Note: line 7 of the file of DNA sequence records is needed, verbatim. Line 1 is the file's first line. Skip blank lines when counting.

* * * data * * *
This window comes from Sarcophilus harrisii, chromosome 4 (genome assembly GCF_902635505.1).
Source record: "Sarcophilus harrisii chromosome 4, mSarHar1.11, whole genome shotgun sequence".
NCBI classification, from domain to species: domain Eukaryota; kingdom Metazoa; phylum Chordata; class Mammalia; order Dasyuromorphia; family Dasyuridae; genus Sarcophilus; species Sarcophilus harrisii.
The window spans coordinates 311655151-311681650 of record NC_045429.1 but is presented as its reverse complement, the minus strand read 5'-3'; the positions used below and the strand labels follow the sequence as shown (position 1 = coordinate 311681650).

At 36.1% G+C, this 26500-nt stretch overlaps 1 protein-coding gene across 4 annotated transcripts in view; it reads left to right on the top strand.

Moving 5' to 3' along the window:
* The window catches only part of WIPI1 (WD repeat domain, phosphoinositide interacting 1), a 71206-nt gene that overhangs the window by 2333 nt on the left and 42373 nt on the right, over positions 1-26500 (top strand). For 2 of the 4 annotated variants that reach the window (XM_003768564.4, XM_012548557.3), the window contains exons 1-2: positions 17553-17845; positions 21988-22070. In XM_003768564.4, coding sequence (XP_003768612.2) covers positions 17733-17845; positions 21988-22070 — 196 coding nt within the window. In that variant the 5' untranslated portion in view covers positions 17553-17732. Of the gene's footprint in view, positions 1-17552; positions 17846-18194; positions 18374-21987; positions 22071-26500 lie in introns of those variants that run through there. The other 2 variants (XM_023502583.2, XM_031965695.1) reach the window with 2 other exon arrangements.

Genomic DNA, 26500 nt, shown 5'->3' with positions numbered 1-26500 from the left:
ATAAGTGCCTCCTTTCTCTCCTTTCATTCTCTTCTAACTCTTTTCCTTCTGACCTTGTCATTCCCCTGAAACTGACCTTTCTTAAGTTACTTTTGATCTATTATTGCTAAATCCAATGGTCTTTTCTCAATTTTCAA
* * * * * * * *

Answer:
* The window catches only part of WIPI1 (WD repeat domain, phosphoinositide interacting 1), a 71206-nt gene that overhangs the window by 2333 nt on the left and 42373 nt on the right, over positions 1-26500 (top strand). For 2 of the 4 annotated variants that reach the window (XM_003768564.4, XM_012548557.3), the window contains exons 1-2: positions 17553-17845; positions 21988-22070. In XM_003768564.4, coding sequence (XP_003768612.2) covers positions 17733-17845; positions 21988-22070 — 196 coding nt within the window. In that variant the 5' untranslated portion in view covers positions 17553-17732. Of the gene's footprint in view, positions 1-17552; positions 17846-18194; positions 18374-21987; positions 22071-26500 lie in introns of those variants that run through there. The other 2 variants (XM_023502583.2, XM_031965695.1) reach the window with 2 other exon arrangements.